6. says

    I’m having some difficulty in typing today (and will have, for the next few days) as a result of having my hand operated on yesterday, to remove–something that wasn’t supposed to be there, I’m not sure what it was, nor were the surgeons at the time I woke up and went home. I had the surgery at the completely socialistical, given’ worthless bastards shit for free, VA hospital. Why do I say that? Because if it was up to the GOPers, the VA would also be in a shambles. It took their being embarrassed by the Walter Reed scandal back during B43′s Reign of Error” to actually give the VA necessary monies to take care of their patients.

    Homeless veterans? Congress absolutely does NOT give a fuck about them. Just because they might have been forced by economic circumstances or propagandized into joining a military that was used to guarantee the safety of U.S./Multinational extraction bidnetheth to do their extractin’ in Iraq AND proving to the world that George W. Bush was a BY GOD war jeenyus! Or, just because they saw squadmates get blown into kibble in an essentially pointless exercise in failed foreign policy. Just because of those things, they think that they’re OWED by people who wanted them to be there? Those selfish fuckers. They should have died on the battlefield so’s we could make nice speeches and put up monuments without their whining interruptions!

    I can’t wait to see what the VA budget looks like when we get a new Reptilican pretendsident.

  7. howardhershey says

    A politician with empathy? From the Tea Party that includes the like of Maine Gov. LePage who *wants* people who take heroin and overdose to die rather than be treated with an overdose treatment? Or all those Republican legislators who *want* to deny health insurance to poor people knowing that that will lead to a considerable number of deaths (and bankruptcies)?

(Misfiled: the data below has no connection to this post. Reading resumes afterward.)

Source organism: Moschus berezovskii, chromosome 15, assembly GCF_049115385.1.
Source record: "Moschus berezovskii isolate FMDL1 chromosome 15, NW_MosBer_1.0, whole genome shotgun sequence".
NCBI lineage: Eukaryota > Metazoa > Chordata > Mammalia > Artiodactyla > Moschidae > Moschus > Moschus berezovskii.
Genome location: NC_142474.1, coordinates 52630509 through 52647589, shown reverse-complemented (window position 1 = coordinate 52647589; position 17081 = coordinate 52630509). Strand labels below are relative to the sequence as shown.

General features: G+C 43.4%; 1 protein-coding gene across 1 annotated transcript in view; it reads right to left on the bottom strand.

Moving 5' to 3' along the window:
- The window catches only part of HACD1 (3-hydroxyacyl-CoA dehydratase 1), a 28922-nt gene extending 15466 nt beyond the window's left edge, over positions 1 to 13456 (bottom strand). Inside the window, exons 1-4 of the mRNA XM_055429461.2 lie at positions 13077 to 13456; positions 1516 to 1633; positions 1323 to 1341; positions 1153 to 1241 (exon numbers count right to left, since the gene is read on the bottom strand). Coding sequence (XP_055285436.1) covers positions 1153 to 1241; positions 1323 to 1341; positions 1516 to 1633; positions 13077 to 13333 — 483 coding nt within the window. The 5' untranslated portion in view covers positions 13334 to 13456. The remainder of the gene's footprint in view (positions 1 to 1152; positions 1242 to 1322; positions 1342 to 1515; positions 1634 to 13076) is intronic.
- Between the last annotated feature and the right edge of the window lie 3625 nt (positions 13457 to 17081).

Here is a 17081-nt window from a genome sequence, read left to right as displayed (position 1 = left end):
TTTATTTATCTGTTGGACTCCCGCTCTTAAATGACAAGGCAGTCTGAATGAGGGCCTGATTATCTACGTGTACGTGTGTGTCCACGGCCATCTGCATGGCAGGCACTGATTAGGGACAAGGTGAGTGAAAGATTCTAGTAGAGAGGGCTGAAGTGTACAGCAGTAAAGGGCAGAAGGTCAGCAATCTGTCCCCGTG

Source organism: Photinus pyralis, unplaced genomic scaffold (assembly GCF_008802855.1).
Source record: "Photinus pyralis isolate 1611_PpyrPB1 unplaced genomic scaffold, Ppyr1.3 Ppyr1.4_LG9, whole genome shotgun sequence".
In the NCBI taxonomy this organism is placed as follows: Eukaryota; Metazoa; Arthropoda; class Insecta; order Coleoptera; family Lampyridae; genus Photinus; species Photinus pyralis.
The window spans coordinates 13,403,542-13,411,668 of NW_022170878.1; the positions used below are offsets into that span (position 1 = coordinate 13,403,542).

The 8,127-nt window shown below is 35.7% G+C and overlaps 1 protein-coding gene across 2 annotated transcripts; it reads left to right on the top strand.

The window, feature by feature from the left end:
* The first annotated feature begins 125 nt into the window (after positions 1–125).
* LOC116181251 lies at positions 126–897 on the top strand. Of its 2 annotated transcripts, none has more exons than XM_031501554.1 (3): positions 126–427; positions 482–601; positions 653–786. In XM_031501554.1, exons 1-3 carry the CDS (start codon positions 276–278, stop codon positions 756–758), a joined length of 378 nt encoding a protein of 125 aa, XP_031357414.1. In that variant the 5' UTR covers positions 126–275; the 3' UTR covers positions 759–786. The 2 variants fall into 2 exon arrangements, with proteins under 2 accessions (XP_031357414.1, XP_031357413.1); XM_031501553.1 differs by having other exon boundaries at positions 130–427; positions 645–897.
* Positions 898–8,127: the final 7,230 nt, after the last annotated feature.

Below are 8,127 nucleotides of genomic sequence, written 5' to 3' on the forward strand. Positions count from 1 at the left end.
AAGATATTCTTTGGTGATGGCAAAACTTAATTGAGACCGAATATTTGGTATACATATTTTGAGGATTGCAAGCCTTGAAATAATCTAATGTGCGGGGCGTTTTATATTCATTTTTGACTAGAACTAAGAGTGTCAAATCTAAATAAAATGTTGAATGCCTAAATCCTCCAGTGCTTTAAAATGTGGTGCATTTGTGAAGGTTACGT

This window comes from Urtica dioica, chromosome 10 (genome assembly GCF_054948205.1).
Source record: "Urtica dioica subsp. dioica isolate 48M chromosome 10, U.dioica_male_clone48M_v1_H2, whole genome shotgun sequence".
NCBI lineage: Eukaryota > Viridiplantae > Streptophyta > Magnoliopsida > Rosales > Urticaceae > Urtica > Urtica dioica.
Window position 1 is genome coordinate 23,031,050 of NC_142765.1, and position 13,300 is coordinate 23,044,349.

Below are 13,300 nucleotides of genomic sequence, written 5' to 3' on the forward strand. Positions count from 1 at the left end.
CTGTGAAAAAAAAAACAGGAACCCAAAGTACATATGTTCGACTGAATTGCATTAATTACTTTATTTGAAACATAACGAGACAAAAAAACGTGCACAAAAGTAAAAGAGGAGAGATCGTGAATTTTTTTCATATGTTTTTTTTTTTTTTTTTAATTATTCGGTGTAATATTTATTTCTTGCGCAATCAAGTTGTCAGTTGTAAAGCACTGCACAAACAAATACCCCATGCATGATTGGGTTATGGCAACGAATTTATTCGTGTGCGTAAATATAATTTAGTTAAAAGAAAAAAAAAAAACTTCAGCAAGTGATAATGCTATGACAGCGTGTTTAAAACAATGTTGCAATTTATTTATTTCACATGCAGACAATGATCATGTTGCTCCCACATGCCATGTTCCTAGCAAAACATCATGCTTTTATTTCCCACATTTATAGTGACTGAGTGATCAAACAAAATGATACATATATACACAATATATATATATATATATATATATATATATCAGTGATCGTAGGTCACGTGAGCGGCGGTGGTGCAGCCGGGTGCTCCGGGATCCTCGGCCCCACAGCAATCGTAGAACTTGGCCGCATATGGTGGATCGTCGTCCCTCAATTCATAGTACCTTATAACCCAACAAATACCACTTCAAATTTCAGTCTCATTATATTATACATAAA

8. lofgren says

    I am not sure how spending more than a night would give her additional information.

    While I agree that dingojack is being unfair, spending a single night there really isn’t sufficient to understand what it means to live like that for days, months, years. However I think Speier probably knows that, and a little understanding is certainly better than none.

  9. dingojack says

    Yeah and spending one ten thousandth of second imaging what it might possibly be like to shot in the head is exactly like experiencing a four year (plus) tour of Afghanistan or Iraq. @@
    Dingo
    ——-
    PS: Still, kudos to her for at least trying – unlike some of her colleagues.

  10. lofgren says

    Yeah and spending one ten thousandth of second imaging what it might possibly be like to shot in the head is exactly like experiencing a four year (plus) tour of Afghanistan or Iraq.

    This is why I think you’re being unfair. I don’t believe that Speier thinks or claims her experience was “exactly like” being homeless. But surely you would agree that a person who spends a night in a foxhole probably has a better capacity to imagine what it must be like to spend a tour there than a person who’s, say, never been to a warzone at all. Both will have deficiencies in the ability to extrapolate their experience and imagine the experiences of others (as they always will), and in certain circumstances a person who has never been to warzone but is particularly well-read on the subject may even have a more accurate imaginary foxhole than a particularly unimaginative person with real-life experience. But generally speaking more exposure to the subject of discussion results in more informed and empathic responses to it.

    Speier should be lauded for seeking out new experiences and direct contact with the people she represents, not criticized for failing to actually be homeless.

  11. says

    40-50% of homeless have a mental illness.

    It’s impossible to know for sure how many, considering we can’t go out and diagnose everybody living on the street. That’s sort of a bitter irony considering how many people who aren’t homeless haven’t been diagnosed either, simply because they can’t afford it, and might very well end up homeless one day in part or wholly because of that undiagnosed mental illness.

    Not caring about mental health and not caring about poverty sure go hand in hand.

  12. dingojack says